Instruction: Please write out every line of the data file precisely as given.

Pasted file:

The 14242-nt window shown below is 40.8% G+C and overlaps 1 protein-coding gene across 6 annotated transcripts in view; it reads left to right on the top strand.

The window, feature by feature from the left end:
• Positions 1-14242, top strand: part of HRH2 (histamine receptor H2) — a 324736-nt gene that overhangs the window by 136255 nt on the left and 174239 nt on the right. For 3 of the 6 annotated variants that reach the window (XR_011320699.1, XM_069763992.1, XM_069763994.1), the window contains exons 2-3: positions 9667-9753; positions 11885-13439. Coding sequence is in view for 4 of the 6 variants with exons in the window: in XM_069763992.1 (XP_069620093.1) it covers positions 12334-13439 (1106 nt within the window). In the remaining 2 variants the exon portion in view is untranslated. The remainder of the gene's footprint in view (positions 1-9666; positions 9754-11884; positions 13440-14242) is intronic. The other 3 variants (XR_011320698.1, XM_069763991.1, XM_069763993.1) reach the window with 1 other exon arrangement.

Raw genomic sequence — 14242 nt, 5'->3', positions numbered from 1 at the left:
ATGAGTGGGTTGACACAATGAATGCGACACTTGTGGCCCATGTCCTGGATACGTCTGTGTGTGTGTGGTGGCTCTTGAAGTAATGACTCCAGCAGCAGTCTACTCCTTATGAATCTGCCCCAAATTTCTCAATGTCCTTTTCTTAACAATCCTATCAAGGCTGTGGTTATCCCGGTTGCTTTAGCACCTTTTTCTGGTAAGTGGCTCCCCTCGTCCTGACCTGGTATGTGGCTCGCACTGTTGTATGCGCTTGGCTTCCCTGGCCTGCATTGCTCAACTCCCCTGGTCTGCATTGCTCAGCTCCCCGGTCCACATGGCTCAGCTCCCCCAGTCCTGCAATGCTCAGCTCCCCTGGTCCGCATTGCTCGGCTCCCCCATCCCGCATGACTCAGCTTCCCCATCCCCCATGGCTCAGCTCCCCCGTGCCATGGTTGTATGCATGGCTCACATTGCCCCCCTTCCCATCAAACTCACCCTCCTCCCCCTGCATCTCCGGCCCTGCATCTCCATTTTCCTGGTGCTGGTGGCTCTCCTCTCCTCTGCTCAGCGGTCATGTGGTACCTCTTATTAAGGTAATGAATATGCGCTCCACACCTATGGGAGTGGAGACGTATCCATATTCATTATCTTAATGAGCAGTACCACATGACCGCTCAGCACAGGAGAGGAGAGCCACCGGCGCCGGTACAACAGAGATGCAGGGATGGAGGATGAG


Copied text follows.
The 14242-nt window shown below is 40.8% G+C and overlaps 1 protein-coding gene across 6 annotated transcripts in view; it reads left to right on the top strand.

The window, feature by feature from the left end:
• Positions 1-14242, top strand: part of HRH2 (histamine receptor H2) — a 324736-nt gene that overhangs the window by 136255 nt on the left and 174239 nt on the right. For 3 of the 6 annotated variants that reach the window (XR_011320699.1, XM_069763992.1, XM_069763994.1), the window contains exons 2-3: positions 9667-9753; positions 11885-13439. Coding sequence is in view for 4 of the 6 variants with exons in the window: in XM_069763992.1 (XP_069620093.1) it covers positions 12334-13439 (1106 nt within the window). In the remaining 2 variants the exon portion in view is untranslated. The remainder of the gene's footprint in view (positions 1-9666; positions 9754-11884; positions 13440-14242) is intronic. The other 3 variants (XR_011320698.1, XM_069763991.1, XM_069763993.1) reach the window with 1 other exon arrangement.

Raw genomic sequence — 14242 nt, 5'->3', positions numbered from 1 at the left:
ATGAGTGGGTTGACACAATGAATGCGACACTTGTGGCCCATGTCCTGGATACGTCTGTGTGTGTGTGGTGGCTCTTGAAGTAATGACTCCAGCAGCAGTCTACTCCTTATGAATCTGCCCCAAATTTCTCAATGTCCTTTTCTTAACAATCCTATCAAGGCTGTGGTTATCCCGGTTGCTTTAGCACCTTTTTCTGGTAAGTGGCTCCCCTCGTCCTGACCTGGTATGTGGCTCGCACTGTTGTATGCGCTTGGCTTCCCTGGCCTGCATTGCTCAACTCCCCTGGTCTGCATTGCTCAGCTCCCCGGTCCACATGGCTCAGCTCCCCCAGTCCTGCAATGCTCAGCTCCCCTGGTCCGCATTGCTCGGCTCCCCCATCCCGCATGACTCAGCTTCCCCATCCCCCATGGCTCAGCTCCCCCGTGCCATGGTTGTATGCATGGCTCACATTGCCCCCCTTCCCATCAAACTCACCCTCCTCCCCCTGCATCTCCGGCCCTGCATCTCCATTTTCCTGGTGCTGGTGGCTCTCCTCTCCTCTGCTCAGCGGTCATGTGGTACCTCTTATTAAGGTAATGAATATGCGCTCCACACCTATGGGAGTGGAGACGTATCCATATTCATTATCTTAATGAGCAGTACCACATGACCGCTCAGCACAGGAGAGGAGAGCCACCGGCGCCGGTACAACAGAGATGCAGGGATGGAGGATGAG